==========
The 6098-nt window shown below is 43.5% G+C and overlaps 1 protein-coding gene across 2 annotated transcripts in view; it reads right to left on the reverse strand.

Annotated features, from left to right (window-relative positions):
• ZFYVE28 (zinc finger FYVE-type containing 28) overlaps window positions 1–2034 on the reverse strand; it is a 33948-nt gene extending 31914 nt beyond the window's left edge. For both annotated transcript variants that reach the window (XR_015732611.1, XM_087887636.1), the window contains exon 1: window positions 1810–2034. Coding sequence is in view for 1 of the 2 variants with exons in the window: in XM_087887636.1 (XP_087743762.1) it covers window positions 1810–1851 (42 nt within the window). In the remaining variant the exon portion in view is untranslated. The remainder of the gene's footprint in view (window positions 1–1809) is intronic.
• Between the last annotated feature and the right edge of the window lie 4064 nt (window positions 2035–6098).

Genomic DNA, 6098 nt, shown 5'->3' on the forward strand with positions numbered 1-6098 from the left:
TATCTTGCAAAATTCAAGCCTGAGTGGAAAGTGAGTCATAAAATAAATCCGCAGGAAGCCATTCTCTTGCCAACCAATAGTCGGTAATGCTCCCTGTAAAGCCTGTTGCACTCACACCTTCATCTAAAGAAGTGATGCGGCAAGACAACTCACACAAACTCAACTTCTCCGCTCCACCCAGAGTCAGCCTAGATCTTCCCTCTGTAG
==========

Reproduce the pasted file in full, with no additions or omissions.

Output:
The 6098-nt window shown below is 43.5% G+C and overlaps 1 protein-coding gene across 2 annotated transcripts in view; it reads right to left on the reverse strand.

Annotated features, from left to right (window-relative positions):
• ZFYVE28 (zinc finger FYVE-type containing 28) overlaps window positions 1–2034 on the reverse strand; it is a 33948-nt gene extending 31914 nt beyond the window's left edge. For both annotated transcript variants that reach the window (XR_015732611.1, XM_087887636.1), the window contains exon 1: window positions 1810–2034. Coding sequence is in view for 1 of the 2 variants with exons in the window: in XM_087887636.1 (XP_087743762.1) it covers window positions 1810–1851 (42 nt within the window). In the remaining variant the exon portion in view is untranslated. The remainder of the gene's footprint in view (window positions 1–1809) is intronic.
• Between the last annotated feature and the right edge of the window lie 4064 nt (window positions 2035–6098).

Genomic DNA, 6098 nt, shown 5'->3' on the forward strand with positions numbered 1-6098 from the left:
TATCTTGCAAAATTCAAGCCTGAGTGGAAAGTGAGTCATAAAATAAATCCGCAGGAAGCCATTCTCTTGCCAACCAATAGTCGGTAATGCTCCCTGTAAAGCCTGTTGCACTCACACCTTCATCTAAAGAAGTGATGCGGCAAGACAACTCACACAAACTCAACTTCTCCGCTCCACCCAGAGTCAGCCTAGATCTTCCCTCTGTAG